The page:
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Radiohead emerged from the fading '90s Brit-pop invasion with a sound that was moody, melodic, and explosive, with roots planted firmly in both alternative culture and the art-rock legacy of such classic rockers as Pink Floyd. With the release of 1997's OK Computer, Radiohead was among the most closely watched bands of the decade, drawing on influences as varied as Queen, R.E.M., and Miles Davis. The Oxford musicians were embraced as saviors of modern guitar rock, only to resurface in 2000 with a new sound heavy with electronics, minimal vocals, and few guitars.

Singer/guitarist Thom Yorke first turned to music while growing up in Scotland and Oxford, England. Born with his left eye closed and paralyzed, Yorke endured five corrective surgeries before age six. He learned guitar while unhappy at boarding school, where he met bassist Colin Greenwood. The two formed a punk band called TNT. In 1987 they joined friends Ed O’Brien (guitar) and Phil Selway (drums) in a new band called On a Friday. Colin’s younger brother, Jonny, was soon recruited on guitar. The band dissolved as members scattered to different universities. The quintet regrouped in 1991 as Radiohead, a name taken from a Talking Heads song.

Radiohead quickly built a following on the Oxford club scene, and soon drew record-company interest from London. The band signed to U.K. label Parlophone within a year, and in 1992 toured England and began recording a debut album, Pablo Honey (#32, 1993), released on Capitol in the U.S. That collection included “Creep” (#34), an intense anthem of self-loathing that blended Yorke’s alternately anguished and gentle vocals (“I wish I was special... but I’m a creep”) with Jonny Greenwood’s raw spasms of guitar. It was a hit in both the U.S. and England, but Radiohead was labeled a one-hit wonder by critics. The band responded two years later with The Bends (#88), which demonstrated a growing musical scope and explored deeper levels of alienation on the songs “Fake Plastic Trees” and “High and Dry” (#78). Sales were significantly less than for the debut, but critics began to reassess the band.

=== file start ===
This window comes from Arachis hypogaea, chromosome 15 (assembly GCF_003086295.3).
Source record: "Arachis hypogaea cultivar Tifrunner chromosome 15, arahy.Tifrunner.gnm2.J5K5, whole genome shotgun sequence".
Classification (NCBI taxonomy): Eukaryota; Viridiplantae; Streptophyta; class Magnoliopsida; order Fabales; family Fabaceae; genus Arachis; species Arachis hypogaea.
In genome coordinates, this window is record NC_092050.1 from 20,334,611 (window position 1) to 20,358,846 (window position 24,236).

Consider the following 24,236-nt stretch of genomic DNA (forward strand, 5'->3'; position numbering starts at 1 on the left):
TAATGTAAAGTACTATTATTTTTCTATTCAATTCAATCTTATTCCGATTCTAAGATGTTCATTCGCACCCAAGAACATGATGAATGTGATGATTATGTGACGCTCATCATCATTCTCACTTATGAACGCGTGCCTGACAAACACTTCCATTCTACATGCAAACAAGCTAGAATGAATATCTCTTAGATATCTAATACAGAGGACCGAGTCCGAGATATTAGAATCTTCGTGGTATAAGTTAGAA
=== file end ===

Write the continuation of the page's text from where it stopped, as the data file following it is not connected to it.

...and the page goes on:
With OK Computer (#21, 1997), coproduced by the band and Nigel Godrich (an engineer on The Bends), the band enjoyed wide acclaim. Though Yorke and the band denied any coherent theme to the album, various tracks - including “Karma Police” and “Paranoid Android” - examined encroaching technology and millennial anxiety. OK Computer topped many of that year’s critics polls and won the Best Alternative Music Grammy. Though the album enjoyed no Top 40 singles, Radiohead built a committed following through incessant touring. (The ’97–’98 tour was later depicted as a dehumanizing exercise in boredom and fatigue in Meeting People Is Easy, director Grant Gee’s downbeat 1999 documentary.)

The members of Radiohead continued to work and reside in Oxford. While fans waited three years for a followup to OK Computer, a wave of Radiohead-influenced guitar bands (Travis, Coldplay) began to enjoy chart success in England and the U.S. - which made the long-awaited release of Kid A (#1, 2000) and the band’s new electronic and ambient leanings more surprising. Recorded during sessions with Godrich, Kid A sent guitars deep into the background while exploring long instrumental passages and sometimes incoherent vocals. The album won mostly positive, if sometimes puzzled critical notices and a second Best Alternative Music Album Grammy. The band released no singles from the album and played few shows. A second album featuring some tracks from the same sessions, Amnesiac, debuted at #2 in June 2001. Radiohead have been recently working on their newest project, scheduled for release sometime in late 2007, after their sixth album Hail To the Thief came out in 2003.

and here's a cool ani of Thom :hehe: thommovieku8.gif

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